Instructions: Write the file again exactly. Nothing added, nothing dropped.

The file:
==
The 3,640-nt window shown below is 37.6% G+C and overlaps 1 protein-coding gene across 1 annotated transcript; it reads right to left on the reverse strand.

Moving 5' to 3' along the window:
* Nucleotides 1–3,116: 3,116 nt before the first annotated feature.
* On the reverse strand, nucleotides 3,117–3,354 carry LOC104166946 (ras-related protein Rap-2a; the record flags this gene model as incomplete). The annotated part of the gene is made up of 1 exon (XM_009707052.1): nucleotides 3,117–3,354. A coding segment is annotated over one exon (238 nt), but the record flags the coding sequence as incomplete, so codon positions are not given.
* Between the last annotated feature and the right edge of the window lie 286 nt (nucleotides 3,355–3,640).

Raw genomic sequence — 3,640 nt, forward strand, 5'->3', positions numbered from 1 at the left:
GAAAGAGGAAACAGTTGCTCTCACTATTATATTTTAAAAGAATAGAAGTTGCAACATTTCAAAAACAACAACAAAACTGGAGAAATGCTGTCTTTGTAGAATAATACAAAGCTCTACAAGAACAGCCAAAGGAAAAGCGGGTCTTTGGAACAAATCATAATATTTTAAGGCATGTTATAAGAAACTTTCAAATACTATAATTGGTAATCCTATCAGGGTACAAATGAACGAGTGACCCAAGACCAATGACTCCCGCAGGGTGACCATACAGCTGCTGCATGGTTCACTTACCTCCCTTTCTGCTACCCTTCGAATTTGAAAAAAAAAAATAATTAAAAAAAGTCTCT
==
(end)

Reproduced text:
The 3,640-nt window shown below is 37.6% G+C and overlaps 1 protein-coding gene across 1 annotated transcript; it reads right to left on the reverse strand.

Moving 5' to 3' along the window:
* Nucleotides 1–3,116: 3,116 nt before the first annotated feature.
* On the reverse strand, nucleotides 3,117–3,354 carry LOC104166946 (ras-related protein Rap-2a; the record flags this gene model as incomplete). The annotated part of the gene is made up of 1 exon (XM_009707052.1): nucleotides 3,117–3,354. A coding segment is annotated over one exon (238 nt), but the record flags the coding sequence as incomplete, so codon positions are not given.
* Between the last annotated feature and the right edge of the window lie 286 nt (nucleotides 3,355–3,640).

Raw genomic sequence — 3,640 nt, forward strand, 5'->3', positions numbered from 1 at the left:
GAAAGAGGAAACAGTTGCTCTCACTATTATATTTTAAAAGAATAGAAGTTGCAACATTTCAAAAACAACAACAAAACTGGAGAAATGCTGTCTTTGTAGAATAATACAAAGCTCTACAAGAACAGCCAAAGGAAAAGCGGGTCTTTGGAACAAATCATAATATTTTAAGGCATGTTATAAGAAACTTTCAAATACTATAATTGGTAATCCTATCAGGGTACAAATGAACGAGTGACCCAAGACCAATGACTCCCGCAGGGTGACCATACAGCTGCTGCATGGTTCACTTACCTCCCTTTCTGCTACCCTTCGAATTTGAAAAAAAAAAATAATTAAAAAAAGTCTCT